Pandemic-worn Montrealers look to move off island in search of cheaper housing, survey finds

·3 min read

As much fun as it is to live in Montreal's Saint-Henri neighbourhood, Rachel Claude says the cost of living is too high and the only affordable residences are too small now that she and her boyfriend are working from home.

"It was the pandemic that motivated my boyfriend and I to start looking at houses on the South Shore," said Claude, but's that something she never thought she'd be doing.

Her neighbourhood, in the Sud-Ouest borough, is full of trendy new restaurants. She loves the nightlife.

"I'm a city girl," she said. "I like it when there's action."

Claude and her boyfriend aren't the only ones looking to get off the island, where rent and property prices have climbed in recent years.

A recent poll commissioned by Radio-Canada and conducted by Michel Berne of Ad Hoc Research found that 42 per cent of respondents said they are likely or very likely to leave Montreal.

The web survey, conducted between Sept. 30 and Oct. 4, polled 1,454 adults in the Montreal region. A probability sample of the same size would have a maximum margin of error of roughly 2.6 per cent.

Not a quick process

While the results show people are looking to move out of the city, that doesn't mean people are going to move overnight, said Berne.

"When you have the intention to leave a city, actually doing it is not as easy as changing your brand of yogurt," he said. But even if only a small proportion do leave, the survey suggests there are several factors encouraging people to do so.

Off-island options are cheaper than the city, where renting a two-bedroom apartment can cost more than a low-interest mortgage for a larger living space on the South Shore.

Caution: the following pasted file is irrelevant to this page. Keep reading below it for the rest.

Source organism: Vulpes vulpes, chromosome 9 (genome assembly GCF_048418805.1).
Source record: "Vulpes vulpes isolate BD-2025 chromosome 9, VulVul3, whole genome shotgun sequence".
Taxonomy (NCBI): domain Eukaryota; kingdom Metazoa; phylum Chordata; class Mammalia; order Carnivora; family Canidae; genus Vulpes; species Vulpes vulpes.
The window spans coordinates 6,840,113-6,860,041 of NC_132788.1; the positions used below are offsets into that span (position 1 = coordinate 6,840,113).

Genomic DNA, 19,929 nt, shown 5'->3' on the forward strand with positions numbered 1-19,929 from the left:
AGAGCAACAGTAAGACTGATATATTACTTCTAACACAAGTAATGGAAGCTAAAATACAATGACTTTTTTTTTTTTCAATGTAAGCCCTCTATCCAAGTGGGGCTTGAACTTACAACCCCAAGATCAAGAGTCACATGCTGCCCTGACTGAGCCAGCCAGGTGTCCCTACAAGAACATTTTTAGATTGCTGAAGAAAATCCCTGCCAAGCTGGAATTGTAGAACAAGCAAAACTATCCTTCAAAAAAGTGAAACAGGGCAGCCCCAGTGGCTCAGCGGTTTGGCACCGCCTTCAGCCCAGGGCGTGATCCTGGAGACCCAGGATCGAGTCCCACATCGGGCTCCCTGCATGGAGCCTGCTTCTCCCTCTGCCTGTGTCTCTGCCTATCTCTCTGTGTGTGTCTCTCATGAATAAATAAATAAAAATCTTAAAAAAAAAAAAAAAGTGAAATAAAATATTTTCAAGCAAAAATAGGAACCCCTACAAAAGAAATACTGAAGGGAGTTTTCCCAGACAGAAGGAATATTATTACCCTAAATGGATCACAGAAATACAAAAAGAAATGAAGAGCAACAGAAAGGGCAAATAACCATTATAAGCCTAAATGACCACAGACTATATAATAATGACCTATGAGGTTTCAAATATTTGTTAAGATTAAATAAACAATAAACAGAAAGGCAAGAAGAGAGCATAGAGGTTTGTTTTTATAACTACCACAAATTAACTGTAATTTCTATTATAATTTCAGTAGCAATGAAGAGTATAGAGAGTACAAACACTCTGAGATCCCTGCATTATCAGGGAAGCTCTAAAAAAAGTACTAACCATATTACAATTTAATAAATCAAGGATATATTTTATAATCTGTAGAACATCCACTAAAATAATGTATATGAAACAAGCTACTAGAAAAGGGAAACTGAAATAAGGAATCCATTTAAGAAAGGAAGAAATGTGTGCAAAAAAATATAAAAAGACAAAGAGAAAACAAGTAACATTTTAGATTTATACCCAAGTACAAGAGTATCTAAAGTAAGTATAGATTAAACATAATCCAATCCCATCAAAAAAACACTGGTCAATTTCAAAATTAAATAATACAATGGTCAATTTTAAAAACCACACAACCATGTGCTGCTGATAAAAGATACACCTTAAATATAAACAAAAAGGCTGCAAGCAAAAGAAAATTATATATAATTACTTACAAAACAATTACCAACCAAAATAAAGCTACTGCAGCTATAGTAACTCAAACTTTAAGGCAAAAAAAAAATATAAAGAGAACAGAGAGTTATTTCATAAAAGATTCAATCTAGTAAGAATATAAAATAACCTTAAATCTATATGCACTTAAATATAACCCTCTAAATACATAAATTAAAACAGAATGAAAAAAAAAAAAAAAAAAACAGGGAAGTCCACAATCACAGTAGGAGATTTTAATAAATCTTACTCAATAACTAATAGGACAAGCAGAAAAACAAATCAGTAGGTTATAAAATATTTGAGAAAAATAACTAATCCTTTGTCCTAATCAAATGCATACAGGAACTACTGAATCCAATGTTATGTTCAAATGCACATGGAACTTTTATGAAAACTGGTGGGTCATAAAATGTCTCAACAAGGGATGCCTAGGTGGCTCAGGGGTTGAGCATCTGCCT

For Claude and her boyfriend, that's a good reason to look off island for a new place because city living comes at such a steep price.

"It's too expensive, especially for a first-time purchase," she said and neither she nor her boyfriend want to bite off more than they can chew financially.

Of those who responded to the survey, 76 per cent say they are thinking about moving to pay less each month.

A total of 55 per cent would also like a larger place and 46 per cent want more green space. Another 25 per cent say working from home is a motivating factor.

"Buying a four and a half or a three and a half in Verdun would not be enough, especially if we continue to work from home," said Claude.

"This is why we turned to the South Shore."

Mass exodus unlikely, says expert

Université de Montréal professor Jean-Philippe Meloche, who specializes in urban economics, doesn't believe a mass exodus is brewing, with vacancy rates in the city still low.

But with far fewer immigrants and foreign students moving into Montreal, he said, it may appear that the city is being drained of residents. As soon as immigrants and foreign students return, that will change, he said.

Ivanoh Demers/Radio-Canada
Ivanoh Demers/Radio-Canada

Claude's mother, Micheline Lapierre, is a real-estate broker with Garcia & Lapierre Group.

She said she has never seen so many people looking to move to the South Shore and houses are going for a higher price than posed as multiple bidders vie the same property.

A recent example is a home she sold in Longueuil that was priced at $459,000, but sold for a lot more."I started the tours on Saturday and by Sunday evening, the house was already sold," Lapierre said.